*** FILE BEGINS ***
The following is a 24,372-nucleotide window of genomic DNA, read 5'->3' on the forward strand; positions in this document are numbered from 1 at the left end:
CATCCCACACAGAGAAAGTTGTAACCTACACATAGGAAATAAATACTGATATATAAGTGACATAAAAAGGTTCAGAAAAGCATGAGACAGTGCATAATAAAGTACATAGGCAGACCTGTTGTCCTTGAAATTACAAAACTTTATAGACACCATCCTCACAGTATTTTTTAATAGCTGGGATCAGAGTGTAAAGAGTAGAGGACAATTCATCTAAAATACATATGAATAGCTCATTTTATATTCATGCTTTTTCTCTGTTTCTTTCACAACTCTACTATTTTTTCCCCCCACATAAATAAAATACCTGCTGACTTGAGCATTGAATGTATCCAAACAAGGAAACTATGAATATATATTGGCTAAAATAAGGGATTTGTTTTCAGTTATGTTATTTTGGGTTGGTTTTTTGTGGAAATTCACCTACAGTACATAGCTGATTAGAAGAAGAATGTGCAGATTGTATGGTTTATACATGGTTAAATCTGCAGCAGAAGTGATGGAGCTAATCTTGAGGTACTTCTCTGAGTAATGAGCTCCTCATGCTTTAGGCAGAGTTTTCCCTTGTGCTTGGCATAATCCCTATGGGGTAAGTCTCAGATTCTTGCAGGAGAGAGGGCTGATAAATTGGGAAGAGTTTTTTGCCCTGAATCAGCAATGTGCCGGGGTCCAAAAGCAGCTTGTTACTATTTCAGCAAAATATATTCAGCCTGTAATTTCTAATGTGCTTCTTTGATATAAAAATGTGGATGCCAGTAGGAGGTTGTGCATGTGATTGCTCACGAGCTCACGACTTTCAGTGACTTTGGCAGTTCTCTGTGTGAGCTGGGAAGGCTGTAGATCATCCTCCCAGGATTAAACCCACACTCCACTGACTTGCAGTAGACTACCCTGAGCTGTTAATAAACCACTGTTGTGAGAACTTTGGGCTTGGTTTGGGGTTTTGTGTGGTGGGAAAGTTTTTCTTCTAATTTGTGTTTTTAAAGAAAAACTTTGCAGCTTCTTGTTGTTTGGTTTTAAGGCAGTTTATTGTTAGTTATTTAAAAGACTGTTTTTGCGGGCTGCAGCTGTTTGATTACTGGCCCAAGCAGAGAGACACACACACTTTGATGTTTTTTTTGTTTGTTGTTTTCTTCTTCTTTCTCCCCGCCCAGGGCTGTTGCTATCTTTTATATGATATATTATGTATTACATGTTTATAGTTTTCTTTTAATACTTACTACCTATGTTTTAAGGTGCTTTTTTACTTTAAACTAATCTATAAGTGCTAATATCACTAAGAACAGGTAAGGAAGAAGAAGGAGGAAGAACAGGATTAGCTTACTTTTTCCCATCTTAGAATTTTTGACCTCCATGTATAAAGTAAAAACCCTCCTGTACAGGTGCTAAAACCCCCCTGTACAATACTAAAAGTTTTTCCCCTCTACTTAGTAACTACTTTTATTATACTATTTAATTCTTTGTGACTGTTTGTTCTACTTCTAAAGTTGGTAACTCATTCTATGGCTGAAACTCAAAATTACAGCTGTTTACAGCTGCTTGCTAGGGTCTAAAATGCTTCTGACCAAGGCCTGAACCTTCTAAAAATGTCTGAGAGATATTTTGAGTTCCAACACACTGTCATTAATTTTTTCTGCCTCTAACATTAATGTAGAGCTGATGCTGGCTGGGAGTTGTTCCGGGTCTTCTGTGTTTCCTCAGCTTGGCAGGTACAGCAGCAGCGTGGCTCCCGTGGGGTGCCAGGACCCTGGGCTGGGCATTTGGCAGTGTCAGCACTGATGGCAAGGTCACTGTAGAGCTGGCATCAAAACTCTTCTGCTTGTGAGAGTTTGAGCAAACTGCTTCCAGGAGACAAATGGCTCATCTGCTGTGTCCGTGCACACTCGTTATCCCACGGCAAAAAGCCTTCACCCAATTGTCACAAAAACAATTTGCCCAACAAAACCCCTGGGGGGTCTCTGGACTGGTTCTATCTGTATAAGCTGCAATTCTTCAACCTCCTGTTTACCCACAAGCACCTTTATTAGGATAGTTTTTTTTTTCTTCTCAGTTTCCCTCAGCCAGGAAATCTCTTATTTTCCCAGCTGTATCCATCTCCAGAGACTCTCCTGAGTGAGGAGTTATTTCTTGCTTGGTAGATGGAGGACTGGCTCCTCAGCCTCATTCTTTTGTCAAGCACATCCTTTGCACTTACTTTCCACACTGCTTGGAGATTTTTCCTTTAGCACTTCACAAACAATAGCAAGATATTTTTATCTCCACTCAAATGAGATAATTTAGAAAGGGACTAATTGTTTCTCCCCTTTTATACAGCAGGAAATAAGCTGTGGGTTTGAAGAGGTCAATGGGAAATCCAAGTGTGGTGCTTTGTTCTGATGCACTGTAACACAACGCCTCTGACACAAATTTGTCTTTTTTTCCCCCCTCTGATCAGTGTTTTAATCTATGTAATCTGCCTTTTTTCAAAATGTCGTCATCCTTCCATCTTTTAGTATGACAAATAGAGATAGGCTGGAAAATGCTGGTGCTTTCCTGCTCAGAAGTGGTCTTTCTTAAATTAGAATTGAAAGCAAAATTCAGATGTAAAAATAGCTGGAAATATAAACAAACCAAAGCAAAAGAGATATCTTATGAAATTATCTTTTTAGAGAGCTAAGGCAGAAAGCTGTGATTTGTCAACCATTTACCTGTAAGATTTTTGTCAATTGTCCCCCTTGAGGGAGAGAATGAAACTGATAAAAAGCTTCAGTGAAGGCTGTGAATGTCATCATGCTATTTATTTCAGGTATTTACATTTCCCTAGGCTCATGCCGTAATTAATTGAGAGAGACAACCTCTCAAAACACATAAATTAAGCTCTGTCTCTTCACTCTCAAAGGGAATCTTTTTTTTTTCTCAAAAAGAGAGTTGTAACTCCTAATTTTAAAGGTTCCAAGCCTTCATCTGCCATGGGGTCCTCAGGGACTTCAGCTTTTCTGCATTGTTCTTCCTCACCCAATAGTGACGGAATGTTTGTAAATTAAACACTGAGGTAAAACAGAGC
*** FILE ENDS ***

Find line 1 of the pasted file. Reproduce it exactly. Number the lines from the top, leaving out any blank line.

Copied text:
The following is a 24,372-nucleotide window of genomic DNA, read 5'->3' on the forward strand; positions in this document are numbered from 1 at the left end: